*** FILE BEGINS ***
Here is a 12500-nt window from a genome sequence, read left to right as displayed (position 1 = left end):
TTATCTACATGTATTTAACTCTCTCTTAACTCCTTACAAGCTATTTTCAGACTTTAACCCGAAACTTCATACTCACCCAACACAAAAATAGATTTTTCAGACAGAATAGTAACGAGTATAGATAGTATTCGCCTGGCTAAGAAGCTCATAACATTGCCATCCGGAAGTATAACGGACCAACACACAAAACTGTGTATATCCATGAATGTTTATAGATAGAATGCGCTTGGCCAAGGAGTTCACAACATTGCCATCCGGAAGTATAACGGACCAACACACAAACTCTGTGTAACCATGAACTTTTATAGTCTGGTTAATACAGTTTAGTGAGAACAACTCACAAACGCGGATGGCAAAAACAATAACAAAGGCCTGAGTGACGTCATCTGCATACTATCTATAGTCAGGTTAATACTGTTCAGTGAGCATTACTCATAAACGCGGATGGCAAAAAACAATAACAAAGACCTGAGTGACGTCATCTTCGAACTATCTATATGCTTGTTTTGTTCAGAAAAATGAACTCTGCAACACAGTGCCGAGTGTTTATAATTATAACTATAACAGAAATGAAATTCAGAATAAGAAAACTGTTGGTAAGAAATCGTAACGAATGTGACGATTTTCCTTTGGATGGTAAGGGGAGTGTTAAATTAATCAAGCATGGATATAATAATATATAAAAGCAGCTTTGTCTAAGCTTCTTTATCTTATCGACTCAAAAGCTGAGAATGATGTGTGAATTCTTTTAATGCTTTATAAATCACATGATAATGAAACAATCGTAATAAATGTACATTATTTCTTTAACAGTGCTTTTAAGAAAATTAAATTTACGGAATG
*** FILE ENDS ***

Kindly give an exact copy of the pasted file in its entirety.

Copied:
Here is a 12500-nt window from a genome sequence, read left to right as displayed (position 1 = left end):
TTATCTACATGTATTTAACTCTCTCTTAACTCCTTACAAGCTATTTTCAGACTTTAACCCGAAACTTCATACTCACCCAACACAAAAATAGATTTTTCAGACAGAATAGTAACGAGTATAGATAGTATTCGCCTGGCTAAGAAGCTCATAACATTGCCATCCGGAAGTATAACGGACCAACACACAAAACTGTGTATATCCATGAATGTTTATAGATAGAATGCGCTTGGCCAAGGAGTTCACAACATTGCCATCCGGAAGTATAACGGACCAACACACAAACTCTGTGTAACCATGAACTTTTATAGTCTGGTTAATACAGTTTAGTGAGAACAACTCACAAACGCGGATGGCAAAAACAATAACAAAGGCCTGAGTGACGTCATCTGCATACTATCTATAGTCAGGTTAATACTGTTCAGTGAGCATTACTCATAAACGCGGATGGCAAAAAACAATAACAAAGACCTGAGTGACGTCATCTTCGAACTATCTATATGCTTGTTTTGTTCAGAAAAATGAACTCTGCAACACAGTGCCGAGTGTTTATAATTATAACTATAACAGAAATGAAATTCAGAATAAGAAAACTGTTGGTAAGAAATCGTAACGAATGTGACGATTTTCCTTTGGATGGTAAGGGGAGTGTTAAATTAATCAAGCATGGATATAATAATATATAAAAGCAGCTTTGTCTAAGCTTCTTTATCTTATCGACTCAAAAGCTGAGAATGATGTGTGAATTCTTTTAATGCTTTATAAATCACATGATAATGAAACAATCGTAATAAATGTACATTATTTCTTTAACAGTGCTTTTAAGAAAATTAAATTTACGGAATG